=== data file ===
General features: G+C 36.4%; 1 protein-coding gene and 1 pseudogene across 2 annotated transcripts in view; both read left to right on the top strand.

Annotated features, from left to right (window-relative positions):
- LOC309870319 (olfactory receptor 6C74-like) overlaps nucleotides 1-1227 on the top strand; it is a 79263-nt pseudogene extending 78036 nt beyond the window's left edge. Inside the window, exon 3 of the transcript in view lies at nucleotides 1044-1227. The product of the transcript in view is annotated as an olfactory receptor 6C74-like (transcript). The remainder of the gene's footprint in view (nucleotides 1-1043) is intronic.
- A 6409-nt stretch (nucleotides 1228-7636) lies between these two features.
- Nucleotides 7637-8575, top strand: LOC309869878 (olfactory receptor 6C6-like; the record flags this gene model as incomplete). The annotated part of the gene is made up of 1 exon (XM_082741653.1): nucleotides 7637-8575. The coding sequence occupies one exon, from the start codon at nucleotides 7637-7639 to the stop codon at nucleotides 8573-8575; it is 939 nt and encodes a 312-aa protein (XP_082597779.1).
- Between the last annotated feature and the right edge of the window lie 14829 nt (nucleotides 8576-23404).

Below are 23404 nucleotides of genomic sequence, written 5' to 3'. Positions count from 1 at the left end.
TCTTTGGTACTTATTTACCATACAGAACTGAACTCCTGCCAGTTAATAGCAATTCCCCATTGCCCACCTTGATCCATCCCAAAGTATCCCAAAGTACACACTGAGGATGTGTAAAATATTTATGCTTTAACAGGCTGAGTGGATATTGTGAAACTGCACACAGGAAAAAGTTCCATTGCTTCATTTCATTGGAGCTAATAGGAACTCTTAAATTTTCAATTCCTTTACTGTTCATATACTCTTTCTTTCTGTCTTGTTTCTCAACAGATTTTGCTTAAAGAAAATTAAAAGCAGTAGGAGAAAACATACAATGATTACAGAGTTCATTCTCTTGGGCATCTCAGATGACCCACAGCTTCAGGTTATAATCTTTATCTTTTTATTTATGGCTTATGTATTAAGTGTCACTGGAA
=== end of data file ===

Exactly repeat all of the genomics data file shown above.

General features: G+C 36.4%; 1 protein-coding gene and 1 pseudogene across 2 annotated transcripts in view; both read left to right on the top strand.

Annotated features, from left to right (window-relative positions):
- LOC309870319 (olfactory receptor 6C74-like) overlaps nucleotides 1-1227 on the top strand; it is a 79263-nt pseudogene extending 78036 nt beyond the window's left edge. Inside the window, exon 3 of the transcript in view lies at nucleotides 1044-1227. The product of the transcript in view is annotated as an olfactory receptor 6C74-like (transcript). The remainder of the gene's footprint in view (nucleotides 1-1043) is intronic.
- A 6409-nt stretch (nucleotides 1228-7636) lies between these two features.
- Nucleotides 7637-8575, top strand: LOC309869878 (olfactory receptor 6C6-like; the record flags this gene model as incomplete). The annotated part of the gene is made up of 1 exon (XM_082741653.1): nucleotides 7637-8575. The coding sequence occupies one exon, from the start codon at nucleotides 7637-7639 to the stop codon at nucleotides 8573-8575; it is 939 nt and encodes a 312-aa protein (XP_082597779.1).
- Between the last annotated feature and the right edge of the window lie 14829 nt (nucleotides 8576-23404).

Below are 23404 nucleotides of genomic sequence, written 5' to 3'. Positions count from 1 at the left end.
TCTTTGGTACTTATTTACCATACAGAACTGAACTCCTGCCAGTTAATAGCAATTCCCCATTGCCCACCTTGATCCATCCCAAAGTATCCCAAAGTACACACTGAGGATGTGTAAAATATTTATGCTTTAACAGGCTGAGTGGATATTGTGAAACTGCACACAGGAAAAAGTTCCATTGCTTCATTTCATTGGAGCTAATAGGAACTCTTAAATTTTCAATTCCTTTACTGTTCATATACTCTTTCTTTCTGTCTTGTTTCTCAACAGATTTTGCTTAAAGAAAATTAAAAGCAGTAGGAGAAAACATACAATGATTACAGAGTTCATTCTCTTGGGCATCTCAGATGACCCACAGCTTCAGGTTATAATCTTTATCTTTTTATTTATGGCTTATGTATTAAGTGTCACTGGAA